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Thread: $#*! Wayland Residents Say

  1. #1
    Join Date
    Nov 2005
    Wayland MA

    Default $#*! Wayland Residents Say

    Three recent statements by Wayland residents make claims that simply aren't supported by the facts. The first two were Annual Town Meeting comments in support of Donna Bouchard's ill-fated attempt to foist a budget advisory committee on her unaware fellow School Committee members. The third was a Wicked Local Wayland letter to the editor.

    Roger Horine
    Roger Horine's comments can be seen beginning at the 2h 18m 2s mark of the WayCAM video from the first night of Town Meeting (Thu Apr 3). I've done my best to capture his words verbatim.

    Quote Originally Posted by Roger Horine
    We've long been one of the most highly taxed towns in the state and we will again compete for the dubious honor of being the most highly taxed ...
    Wayland is NOT competing to be the most highly taxed town in the commonwealth. According to Massachusetts Department of Revenue data, Wayland's average single family tax bill is 10th in Massachusetts (Wayland's tax rate is 52nd).

    Wayland is part of a 14-town peer group that the School Committee uses for comparison purposes: Acton, Belmont, Boxborough, Carlisle, Concord, Dover, Lexington, Lincoln, Needham, Sherborn, Sudbury, Wayland, Wellesley, Weston. Among this group, Wayland's average single family tax bill is 10th (tax rate is 4th).

    Quote Originally Posted by Roger Horine
    ... if we approve a 10% increase largely driven by school costs. ...
    As for the 10% increase, Mr. Horine omits key context when he fails to note the recent large one-time decrease. We all knew that the decrease and increase were coupled.

    The school budget makes up on the order of 70% of the overall town budget, so it's no surprise that increases have an impact on the overall budget. However, the school budget is only increasing 6%, so it is not "largely driving" the overall increase. It's worth noting that the 6 percent increase (5.8%, actually) is made up of three pieces: mandated increases of $731,520 (2.2%), discretionary increases (1.9%), and the elementary school reconfiguration (1.8%).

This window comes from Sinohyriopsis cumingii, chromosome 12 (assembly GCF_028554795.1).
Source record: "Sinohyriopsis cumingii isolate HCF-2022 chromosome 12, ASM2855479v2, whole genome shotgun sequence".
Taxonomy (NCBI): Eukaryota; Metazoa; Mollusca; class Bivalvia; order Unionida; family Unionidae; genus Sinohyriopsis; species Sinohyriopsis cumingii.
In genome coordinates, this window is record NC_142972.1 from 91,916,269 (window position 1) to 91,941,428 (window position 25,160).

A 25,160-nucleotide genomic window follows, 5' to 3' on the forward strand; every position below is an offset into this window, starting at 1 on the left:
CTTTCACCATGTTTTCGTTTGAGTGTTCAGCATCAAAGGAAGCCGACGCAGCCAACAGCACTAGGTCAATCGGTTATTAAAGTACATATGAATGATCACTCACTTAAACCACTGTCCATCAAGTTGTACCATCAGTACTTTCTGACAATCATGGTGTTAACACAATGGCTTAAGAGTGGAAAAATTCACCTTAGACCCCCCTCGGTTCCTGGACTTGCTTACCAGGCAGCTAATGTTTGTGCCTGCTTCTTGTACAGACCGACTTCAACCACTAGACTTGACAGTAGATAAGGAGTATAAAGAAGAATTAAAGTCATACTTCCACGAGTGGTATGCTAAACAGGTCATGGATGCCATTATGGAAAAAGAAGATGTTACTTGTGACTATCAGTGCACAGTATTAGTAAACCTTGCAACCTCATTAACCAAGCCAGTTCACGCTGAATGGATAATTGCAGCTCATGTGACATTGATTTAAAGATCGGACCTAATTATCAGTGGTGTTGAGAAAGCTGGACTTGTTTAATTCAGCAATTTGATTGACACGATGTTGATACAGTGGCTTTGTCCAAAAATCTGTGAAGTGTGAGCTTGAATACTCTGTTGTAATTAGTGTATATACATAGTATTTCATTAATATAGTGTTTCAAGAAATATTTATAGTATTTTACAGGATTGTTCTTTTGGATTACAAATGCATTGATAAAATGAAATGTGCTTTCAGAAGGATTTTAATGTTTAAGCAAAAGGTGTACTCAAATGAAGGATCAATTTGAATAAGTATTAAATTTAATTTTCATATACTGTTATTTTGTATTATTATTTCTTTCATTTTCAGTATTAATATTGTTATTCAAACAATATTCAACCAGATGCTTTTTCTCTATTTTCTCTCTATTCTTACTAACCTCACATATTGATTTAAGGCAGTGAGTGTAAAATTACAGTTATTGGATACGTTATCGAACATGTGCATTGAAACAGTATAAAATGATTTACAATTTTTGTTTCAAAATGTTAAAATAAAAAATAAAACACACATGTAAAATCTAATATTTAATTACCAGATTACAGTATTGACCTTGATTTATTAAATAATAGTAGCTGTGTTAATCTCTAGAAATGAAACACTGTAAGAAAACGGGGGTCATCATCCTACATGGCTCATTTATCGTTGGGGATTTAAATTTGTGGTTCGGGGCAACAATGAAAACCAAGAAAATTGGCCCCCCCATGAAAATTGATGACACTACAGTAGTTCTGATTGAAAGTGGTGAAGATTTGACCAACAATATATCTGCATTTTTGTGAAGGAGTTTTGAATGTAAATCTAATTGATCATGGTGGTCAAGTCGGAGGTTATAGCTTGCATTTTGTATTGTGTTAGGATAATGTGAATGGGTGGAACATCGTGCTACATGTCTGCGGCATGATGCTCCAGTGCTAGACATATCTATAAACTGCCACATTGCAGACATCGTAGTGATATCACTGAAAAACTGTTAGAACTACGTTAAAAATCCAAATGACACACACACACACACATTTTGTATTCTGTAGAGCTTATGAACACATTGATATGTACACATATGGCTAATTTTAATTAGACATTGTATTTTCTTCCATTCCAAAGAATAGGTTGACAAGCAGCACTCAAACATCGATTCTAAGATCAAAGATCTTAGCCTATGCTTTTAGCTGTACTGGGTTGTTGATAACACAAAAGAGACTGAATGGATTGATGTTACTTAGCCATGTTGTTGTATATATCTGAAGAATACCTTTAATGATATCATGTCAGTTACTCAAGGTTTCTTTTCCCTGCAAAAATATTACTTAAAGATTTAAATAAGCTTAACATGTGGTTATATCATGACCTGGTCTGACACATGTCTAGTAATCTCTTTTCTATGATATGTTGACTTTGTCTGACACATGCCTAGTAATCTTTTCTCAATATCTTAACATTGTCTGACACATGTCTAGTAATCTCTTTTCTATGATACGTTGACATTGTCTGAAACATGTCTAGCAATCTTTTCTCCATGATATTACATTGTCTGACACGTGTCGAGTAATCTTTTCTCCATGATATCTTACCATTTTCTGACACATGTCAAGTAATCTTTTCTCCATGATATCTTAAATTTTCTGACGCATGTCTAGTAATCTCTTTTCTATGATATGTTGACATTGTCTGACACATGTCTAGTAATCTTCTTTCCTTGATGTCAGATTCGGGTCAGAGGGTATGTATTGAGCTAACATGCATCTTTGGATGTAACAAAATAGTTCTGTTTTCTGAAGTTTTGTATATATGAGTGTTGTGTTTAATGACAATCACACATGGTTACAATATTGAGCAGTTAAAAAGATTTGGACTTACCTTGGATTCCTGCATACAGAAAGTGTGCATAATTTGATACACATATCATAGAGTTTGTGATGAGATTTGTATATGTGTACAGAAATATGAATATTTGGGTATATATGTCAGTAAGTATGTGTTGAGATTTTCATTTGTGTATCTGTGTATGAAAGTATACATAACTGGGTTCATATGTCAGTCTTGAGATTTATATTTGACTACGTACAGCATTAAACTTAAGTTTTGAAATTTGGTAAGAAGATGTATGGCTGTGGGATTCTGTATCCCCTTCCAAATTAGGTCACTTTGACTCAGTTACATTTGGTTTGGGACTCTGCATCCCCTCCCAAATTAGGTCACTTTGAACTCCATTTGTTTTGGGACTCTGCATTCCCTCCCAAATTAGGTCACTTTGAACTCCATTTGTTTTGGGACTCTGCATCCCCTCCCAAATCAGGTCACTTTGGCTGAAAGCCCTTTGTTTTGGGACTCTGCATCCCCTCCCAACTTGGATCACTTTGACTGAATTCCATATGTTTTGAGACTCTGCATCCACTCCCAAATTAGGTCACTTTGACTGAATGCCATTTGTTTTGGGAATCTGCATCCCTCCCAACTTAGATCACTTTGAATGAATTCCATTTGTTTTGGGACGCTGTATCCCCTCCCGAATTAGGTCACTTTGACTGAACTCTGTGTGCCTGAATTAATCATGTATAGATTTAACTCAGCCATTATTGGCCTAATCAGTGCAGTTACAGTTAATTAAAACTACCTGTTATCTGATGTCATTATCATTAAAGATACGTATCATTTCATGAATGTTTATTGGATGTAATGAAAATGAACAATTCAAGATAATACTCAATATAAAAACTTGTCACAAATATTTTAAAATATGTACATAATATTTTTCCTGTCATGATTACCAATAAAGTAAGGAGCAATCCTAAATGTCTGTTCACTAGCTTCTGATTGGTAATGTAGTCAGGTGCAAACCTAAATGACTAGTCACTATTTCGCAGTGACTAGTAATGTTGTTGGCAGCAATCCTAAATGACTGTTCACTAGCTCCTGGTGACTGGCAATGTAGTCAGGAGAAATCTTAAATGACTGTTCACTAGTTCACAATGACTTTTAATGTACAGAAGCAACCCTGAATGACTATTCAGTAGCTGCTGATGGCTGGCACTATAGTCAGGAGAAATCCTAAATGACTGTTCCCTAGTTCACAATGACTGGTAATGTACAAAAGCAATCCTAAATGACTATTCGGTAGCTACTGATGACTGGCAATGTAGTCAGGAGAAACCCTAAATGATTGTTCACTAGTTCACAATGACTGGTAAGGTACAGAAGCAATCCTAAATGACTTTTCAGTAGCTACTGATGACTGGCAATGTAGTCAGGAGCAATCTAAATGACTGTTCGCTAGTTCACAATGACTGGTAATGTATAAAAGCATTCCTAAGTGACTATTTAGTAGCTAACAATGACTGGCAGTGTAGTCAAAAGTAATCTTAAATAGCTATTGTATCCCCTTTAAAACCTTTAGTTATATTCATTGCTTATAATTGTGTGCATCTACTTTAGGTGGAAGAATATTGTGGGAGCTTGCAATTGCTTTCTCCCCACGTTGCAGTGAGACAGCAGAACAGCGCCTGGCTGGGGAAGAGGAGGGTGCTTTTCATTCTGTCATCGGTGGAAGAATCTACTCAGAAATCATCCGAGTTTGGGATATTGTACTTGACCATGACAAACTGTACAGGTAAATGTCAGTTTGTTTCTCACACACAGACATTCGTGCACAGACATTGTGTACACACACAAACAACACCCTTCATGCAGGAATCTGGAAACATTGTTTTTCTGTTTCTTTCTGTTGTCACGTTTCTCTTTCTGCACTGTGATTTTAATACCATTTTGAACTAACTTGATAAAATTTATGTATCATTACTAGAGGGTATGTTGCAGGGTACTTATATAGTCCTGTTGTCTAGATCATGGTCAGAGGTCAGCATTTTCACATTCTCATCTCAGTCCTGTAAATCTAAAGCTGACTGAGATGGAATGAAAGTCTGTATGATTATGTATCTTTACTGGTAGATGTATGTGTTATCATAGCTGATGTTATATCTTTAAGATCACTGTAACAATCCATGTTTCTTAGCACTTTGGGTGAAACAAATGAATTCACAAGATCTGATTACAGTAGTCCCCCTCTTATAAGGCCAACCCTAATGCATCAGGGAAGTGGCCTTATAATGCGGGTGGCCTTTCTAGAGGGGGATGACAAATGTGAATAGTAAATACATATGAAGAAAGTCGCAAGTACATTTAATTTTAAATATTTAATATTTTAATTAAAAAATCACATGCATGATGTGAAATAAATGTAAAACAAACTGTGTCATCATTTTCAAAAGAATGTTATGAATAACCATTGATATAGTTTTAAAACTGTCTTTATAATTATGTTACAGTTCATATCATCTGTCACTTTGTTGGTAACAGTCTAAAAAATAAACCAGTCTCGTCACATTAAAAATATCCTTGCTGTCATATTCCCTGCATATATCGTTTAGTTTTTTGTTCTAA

Quote Originally Posted by Roger Horine
    ... We're now in a spot where Weston taxes are 36% less than ours. ... Our potential home buyers looking to buy a one million dollar home will see that they will pay more than twenty thousand dollars in taxes to Wayland [cut off by Moderator for being off topic, perhaps before stating the lower tax bill that a Weston resident would have on a similarly priced home]
    Weston's average single family tax bill is 62% HIGHER than Wayland's. To compare million dollar homes in Wayland and Weston is to compare markedly different entities, and as such, doesn't really make sense. The average home in Wayland is assessed at a bit less than $600,000, while the average home in Weston is assessed at more than 1.4M. And, while a detailed comparison would be needed to truly compare, one may be getting significantly more for one's million dollars in Wayland.

    For instance, the Wayland property at 4 Plainview Road sold for $1,050,000 on 3/28/2012. That home is a 4,539 square foot colonial built in 1994 and set on 1.0 acres. In Weston, the property at 195 Conant Road sold for $1,025,000 on 2/15/2012. That home is a substantially smaller 2,568 square foot much older colonial built in 1937 and set on a slightly smaller 0.96 acres.

    Quote Originally Posted by Roger Horine
    ... We have to find ways to essentially do the work that our Finance Committee and our School Board doesn't seem to be doing
    It's not clear what work to which Mr. Horine refers, but to accuse either board of not doing its homework with no supporting evidence is irresponsible.

    Kent George
    Kent George's comments can be seen beginning at the 2h 22m 24s mark of the same Thu Apr 3 WayCAM video.

    Quote Originally Posted by Kent George
    I think that this motion is part of the frustration that comes from the planning process that never happened over the last five to ten years. We spent $300,000 to close Loker. We're now spending $500,000 to reopen it.
    I'm interested to know where Mr. George gets this $300,000 cost to close Loker. As the School Committee reported, for at least the first two years after the 2008 elementary school reconfiguration, the town SAVED $500,000 a year.